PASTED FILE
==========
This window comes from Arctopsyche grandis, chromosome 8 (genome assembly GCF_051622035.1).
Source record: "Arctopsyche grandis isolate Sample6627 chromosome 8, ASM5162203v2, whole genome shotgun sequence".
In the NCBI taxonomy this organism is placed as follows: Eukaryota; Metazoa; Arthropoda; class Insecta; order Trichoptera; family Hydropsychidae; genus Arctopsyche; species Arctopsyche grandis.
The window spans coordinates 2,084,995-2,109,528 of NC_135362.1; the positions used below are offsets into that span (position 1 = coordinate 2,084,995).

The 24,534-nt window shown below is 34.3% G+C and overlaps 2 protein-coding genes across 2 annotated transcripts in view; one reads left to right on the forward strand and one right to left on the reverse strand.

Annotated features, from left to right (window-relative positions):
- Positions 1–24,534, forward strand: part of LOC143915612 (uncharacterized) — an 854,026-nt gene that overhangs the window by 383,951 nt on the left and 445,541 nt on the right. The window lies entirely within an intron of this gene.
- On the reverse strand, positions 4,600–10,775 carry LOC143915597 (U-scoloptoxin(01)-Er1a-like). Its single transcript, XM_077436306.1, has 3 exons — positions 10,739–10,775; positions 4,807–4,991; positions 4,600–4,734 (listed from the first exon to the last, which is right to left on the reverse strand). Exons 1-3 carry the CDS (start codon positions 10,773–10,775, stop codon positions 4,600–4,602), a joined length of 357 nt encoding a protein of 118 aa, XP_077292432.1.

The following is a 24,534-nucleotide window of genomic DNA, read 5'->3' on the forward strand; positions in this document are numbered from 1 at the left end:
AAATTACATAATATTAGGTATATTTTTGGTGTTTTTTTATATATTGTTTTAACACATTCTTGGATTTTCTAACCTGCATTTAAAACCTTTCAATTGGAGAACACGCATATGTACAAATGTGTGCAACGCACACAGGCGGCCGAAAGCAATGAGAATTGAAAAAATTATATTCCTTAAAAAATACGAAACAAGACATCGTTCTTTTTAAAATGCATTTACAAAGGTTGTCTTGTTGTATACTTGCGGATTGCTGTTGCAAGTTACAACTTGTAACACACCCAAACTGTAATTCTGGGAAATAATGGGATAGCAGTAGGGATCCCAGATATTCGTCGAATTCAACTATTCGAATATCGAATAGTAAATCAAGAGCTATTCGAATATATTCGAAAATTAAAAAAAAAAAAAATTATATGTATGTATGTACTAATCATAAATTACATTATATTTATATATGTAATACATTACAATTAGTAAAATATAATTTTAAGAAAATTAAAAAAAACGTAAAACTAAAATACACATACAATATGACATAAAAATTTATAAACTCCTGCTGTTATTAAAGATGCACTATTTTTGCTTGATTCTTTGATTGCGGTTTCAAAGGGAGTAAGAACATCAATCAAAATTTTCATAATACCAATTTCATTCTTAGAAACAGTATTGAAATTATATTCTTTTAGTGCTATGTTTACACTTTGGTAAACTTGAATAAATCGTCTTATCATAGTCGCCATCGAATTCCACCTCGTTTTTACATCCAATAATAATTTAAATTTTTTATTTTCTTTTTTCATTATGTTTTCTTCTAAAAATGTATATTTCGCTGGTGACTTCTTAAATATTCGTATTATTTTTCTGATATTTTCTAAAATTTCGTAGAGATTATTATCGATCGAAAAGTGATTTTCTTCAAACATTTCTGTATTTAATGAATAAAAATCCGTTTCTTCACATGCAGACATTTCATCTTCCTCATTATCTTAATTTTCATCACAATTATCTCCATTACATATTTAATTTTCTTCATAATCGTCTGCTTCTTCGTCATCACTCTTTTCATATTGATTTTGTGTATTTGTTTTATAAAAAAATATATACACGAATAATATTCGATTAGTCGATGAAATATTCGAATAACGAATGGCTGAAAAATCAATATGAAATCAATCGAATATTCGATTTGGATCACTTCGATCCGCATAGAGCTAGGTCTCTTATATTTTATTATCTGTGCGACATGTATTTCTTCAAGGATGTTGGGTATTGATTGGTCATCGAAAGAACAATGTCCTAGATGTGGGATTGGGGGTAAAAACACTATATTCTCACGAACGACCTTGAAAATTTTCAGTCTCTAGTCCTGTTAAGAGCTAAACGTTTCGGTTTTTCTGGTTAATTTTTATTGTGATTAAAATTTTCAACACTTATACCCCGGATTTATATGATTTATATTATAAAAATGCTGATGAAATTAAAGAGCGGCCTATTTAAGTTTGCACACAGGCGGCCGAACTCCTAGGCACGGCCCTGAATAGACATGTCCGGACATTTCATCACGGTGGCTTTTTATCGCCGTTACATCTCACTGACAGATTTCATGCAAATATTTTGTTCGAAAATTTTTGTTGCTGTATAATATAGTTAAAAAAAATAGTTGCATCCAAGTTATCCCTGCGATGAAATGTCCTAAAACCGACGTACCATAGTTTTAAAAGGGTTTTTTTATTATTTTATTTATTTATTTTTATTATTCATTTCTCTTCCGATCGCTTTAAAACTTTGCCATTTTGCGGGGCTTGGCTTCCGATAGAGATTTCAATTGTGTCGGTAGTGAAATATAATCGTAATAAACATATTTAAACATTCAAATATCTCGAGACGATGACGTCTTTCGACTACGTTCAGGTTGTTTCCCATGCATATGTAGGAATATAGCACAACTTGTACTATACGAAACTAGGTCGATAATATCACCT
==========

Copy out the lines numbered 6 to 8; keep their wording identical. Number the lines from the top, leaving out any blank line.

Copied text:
Annotated features, from left to right (window-relative positions):
- Positions 1–24,534, forward strand: part of LOC143915612 (uncharacterized) — an 854,026-nt gene that overhangs the window by 383,951 nt on the left and 445,541 nt on the right. The window lies entirely within an intron of this gene.
- On the reverse strand, positions 4,600–10,775 carry LOC143915597 (U-scoloptoxin(01)-Er1a-like). Its single transcript, XM_077436306.1, has 3 exons — positions 10,739–10,775; positions 4,807–4,991; positions 4,600–4,734 (listed from the first exon to the last, which is right to left on the reverse strand). Exons 1-3 carry the CDS (start codon positions 10,773–10,775, stop codon positions 4,600–4,602), a joined length of 357 nt encoding a protein of 118 aa, XP_077292432.1.